Crinolines: Disturbing History of Victorian Era Petticoats & Skirts

Punch's satirical picture of a Victorian-era crinoline
Punch’s satirical picture of a Victorian-era crinoline.

Victorian era England is a popular topic for modern films and TV. Whether it’s Sense and Sensibility or whatever else, production crews get behind the whole fashion thing and make it out as super glamorous.

The massive skirts from the era involved a crinoline. And whilst randomly researching these things online, we found out they were alarmingly dangerous. Hurray? No. Not at all.

What’s a Crinoline?

It’s a stiff structured petticoat that holds out a woman’s hoop skirt. During the Victorian era, the skirts could be absolutely bloody enormous.

Although a lot of women found this desirable, even in the 1850s they were the butt of many jokes in satirical publications of the day. But between 1850 and 1870, they remained something of a big hit in the world of fashion.

And it wasn’t a class issue, either, as upper and working class women would indulge in the whole hoop skirt wearing drama.

They were so popular Thomson & Co. in London was producing over 4,000 crinolines every day.

But with great popularity comes hellish death and destruction. Right?

Why was crinoline so dangerous?

Because it was an appalling fire hazard. Humans love their socialising and culture, but for a very long term the likes of attending the opera or going to watch a film was insanely dangerous.

In Mark Kermode’s movie book, he documents how going to see a film in early cinemas was fraught with danger. The equipment to show the reel could catch fire and burn entire buildings down.

And it happened quite a lot back in the olden days.

Similarly, you could head to the opera in the 18th or 19th century and you were putting your life on the line.

With hundreds of candles burning at evening events so people could see stuff, one slight issue and the whole building could be on fire rapidly.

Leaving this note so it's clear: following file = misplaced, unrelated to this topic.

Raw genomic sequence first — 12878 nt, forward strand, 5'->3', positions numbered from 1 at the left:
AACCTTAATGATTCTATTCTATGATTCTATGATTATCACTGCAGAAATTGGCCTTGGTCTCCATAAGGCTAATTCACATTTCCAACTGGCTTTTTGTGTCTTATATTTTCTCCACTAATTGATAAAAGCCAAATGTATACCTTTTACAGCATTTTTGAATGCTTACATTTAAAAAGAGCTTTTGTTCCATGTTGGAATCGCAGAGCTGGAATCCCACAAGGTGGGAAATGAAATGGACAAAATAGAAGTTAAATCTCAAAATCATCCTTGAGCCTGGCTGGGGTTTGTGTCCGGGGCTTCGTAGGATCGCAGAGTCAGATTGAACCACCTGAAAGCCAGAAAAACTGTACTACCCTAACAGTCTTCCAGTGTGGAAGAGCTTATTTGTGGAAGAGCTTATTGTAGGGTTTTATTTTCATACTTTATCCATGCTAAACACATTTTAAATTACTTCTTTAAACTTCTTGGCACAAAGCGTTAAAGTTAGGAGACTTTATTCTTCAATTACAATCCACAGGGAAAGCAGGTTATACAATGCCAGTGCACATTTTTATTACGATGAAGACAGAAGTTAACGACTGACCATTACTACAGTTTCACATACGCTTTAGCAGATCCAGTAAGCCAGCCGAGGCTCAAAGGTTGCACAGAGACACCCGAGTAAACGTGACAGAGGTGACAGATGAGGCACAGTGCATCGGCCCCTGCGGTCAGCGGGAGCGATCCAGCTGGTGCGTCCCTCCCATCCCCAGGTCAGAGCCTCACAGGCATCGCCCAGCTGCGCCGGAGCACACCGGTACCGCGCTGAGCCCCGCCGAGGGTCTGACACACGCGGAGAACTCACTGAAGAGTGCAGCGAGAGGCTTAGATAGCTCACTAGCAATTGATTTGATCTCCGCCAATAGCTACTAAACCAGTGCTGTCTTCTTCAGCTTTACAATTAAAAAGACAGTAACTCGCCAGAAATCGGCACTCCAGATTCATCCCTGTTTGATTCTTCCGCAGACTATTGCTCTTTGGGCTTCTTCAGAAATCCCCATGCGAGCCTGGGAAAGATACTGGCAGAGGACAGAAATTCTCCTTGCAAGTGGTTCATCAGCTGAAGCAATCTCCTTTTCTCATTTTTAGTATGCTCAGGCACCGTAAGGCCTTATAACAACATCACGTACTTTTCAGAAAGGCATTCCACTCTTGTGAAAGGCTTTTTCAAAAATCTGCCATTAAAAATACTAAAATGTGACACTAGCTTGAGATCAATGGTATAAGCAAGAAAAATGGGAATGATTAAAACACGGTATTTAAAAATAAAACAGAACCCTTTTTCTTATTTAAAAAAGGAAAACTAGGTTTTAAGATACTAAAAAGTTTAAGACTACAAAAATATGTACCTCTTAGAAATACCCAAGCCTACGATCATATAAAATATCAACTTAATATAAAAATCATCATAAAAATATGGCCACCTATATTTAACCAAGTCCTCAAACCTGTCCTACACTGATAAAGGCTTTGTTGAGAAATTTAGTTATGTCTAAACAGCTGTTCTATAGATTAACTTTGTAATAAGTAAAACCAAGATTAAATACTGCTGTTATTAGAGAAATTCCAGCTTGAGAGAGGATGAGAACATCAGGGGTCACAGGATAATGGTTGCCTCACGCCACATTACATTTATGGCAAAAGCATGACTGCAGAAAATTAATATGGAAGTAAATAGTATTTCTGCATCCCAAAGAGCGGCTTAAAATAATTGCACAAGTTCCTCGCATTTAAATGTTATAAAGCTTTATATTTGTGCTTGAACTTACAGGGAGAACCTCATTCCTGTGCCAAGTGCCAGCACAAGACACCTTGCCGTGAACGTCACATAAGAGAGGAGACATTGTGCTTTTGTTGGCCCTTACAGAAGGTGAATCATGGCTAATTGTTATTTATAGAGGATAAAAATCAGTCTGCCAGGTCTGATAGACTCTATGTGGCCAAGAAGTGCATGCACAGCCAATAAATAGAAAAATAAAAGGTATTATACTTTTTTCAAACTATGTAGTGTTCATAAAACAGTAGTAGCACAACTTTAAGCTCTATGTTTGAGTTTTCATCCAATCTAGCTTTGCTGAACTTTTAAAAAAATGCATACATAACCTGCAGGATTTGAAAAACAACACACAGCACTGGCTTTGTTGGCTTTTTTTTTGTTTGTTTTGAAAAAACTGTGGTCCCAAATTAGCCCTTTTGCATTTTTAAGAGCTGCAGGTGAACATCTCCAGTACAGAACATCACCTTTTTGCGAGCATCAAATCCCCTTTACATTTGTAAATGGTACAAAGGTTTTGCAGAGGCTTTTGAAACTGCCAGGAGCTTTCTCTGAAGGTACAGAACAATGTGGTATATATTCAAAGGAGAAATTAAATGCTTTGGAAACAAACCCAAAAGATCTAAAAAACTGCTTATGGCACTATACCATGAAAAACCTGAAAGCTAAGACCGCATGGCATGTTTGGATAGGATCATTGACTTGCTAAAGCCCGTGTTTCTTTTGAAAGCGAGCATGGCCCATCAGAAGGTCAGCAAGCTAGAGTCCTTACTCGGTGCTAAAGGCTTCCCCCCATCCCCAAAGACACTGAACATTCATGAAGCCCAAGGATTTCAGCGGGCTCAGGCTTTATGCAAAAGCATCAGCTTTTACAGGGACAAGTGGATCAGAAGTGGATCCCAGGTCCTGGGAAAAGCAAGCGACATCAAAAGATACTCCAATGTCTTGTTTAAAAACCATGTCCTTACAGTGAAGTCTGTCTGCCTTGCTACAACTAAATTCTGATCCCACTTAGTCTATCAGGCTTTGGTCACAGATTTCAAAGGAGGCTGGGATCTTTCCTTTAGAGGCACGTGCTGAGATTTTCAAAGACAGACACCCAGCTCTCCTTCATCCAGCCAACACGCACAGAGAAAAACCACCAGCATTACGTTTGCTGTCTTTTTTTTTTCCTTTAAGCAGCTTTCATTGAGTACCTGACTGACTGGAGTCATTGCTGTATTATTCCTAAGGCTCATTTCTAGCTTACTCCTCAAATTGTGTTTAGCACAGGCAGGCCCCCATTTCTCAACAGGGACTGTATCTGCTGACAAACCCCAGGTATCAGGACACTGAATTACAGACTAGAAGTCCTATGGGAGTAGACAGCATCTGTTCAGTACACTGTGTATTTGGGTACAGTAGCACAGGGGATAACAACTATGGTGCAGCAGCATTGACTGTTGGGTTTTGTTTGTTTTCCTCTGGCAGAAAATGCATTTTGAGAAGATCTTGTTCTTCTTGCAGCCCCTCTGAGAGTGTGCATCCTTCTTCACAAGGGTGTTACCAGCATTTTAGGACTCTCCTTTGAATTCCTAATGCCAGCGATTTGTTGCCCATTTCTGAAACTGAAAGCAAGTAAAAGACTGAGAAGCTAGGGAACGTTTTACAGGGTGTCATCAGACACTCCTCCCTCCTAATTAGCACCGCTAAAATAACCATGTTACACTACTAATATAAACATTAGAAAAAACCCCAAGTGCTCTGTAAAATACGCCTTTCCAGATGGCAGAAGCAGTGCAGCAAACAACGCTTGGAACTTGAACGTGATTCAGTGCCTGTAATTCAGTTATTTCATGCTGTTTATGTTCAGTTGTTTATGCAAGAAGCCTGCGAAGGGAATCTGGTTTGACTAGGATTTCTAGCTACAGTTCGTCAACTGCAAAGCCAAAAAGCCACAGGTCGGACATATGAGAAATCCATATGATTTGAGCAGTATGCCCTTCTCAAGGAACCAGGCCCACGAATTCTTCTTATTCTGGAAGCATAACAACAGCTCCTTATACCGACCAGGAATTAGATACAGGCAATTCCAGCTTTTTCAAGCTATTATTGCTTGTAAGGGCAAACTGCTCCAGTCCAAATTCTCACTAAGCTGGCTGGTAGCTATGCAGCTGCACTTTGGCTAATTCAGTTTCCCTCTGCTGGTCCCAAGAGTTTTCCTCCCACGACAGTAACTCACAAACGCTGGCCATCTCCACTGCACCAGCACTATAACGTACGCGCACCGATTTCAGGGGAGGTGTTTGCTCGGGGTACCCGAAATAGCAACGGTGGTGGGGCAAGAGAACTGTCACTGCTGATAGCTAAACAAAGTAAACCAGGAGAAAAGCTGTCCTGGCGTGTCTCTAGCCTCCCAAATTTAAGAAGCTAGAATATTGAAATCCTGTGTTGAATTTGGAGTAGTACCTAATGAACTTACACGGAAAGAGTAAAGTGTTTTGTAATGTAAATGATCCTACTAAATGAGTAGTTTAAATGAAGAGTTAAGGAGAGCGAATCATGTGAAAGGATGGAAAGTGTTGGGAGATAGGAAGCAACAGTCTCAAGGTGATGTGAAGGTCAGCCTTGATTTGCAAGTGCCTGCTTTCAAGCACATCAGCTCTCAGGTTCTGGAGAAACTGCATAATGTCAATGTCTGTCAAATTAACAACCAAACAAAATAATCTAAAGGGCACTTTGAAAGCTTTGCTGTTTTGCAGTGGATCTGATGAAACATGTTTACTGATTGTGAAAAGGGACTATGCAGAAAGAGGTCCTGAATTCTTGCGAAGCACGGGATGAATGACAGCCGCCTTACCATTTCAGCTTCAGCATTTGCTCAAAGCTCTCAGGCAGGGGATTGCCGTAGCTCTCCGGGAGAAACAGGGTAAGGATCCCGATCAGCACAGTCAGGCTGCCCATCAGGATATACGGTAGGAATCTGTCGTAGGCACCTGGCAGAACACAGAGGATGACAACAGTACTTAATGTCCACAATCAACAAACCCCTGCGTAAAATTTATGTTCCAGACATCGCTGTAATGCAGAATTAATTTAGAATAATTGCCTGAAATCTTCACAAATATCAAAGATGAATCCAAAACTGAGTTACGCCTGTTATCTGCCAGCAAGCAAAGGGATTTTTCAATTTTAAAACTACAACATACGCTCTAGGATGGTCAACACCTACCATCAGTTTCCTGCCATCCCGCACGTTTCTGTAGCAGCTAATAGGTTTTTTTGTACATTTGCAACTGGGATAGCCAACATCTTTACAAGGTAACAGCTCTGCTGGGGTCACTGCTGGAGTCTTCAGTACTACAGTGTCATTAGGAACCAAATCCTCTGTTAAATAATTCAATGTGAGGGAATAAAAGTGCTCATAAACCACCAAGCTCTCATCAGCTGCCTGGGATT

Clearly not living dangerously enough, some people took it a step further and went for dangerous fashion decisions. It was the era of chimney sweep children, so what the hey?

Women in crinoline hoop skirts were a walking fire hazard. Whether at home or out and about, all it took was a naked flame and you’ve got a serious problem.

What’s truly alarming here are the figures we came across. As well as the general knowledge crinoline was highly flammable. And it didn’t stop women wearing them.

Estimates suggest that between the late 1850s and early 1860s, three thousand women went up in a ball of flames. As the thing was so difficult to manouvre out of, there was little chance to escape the inferno once the hoop skirt caught fire.

Florence Nightingale reported that around 630 women died like this between 1863-1864.

Many of these incidents were reported in national newspapers. The Times in February 1863 reported of a 14-year-old girl suffering this fate. What was she doing? Apparently standing on the edge of a fireplace to reach some spoons off of a mantelpiece.

Many women, nobility and otherwise, also suffered embarrassing incidents. The skirt getting stuck in machinery or passing horse and carriage, leading to the exposure of their legs (highly risqué back in Victorian times).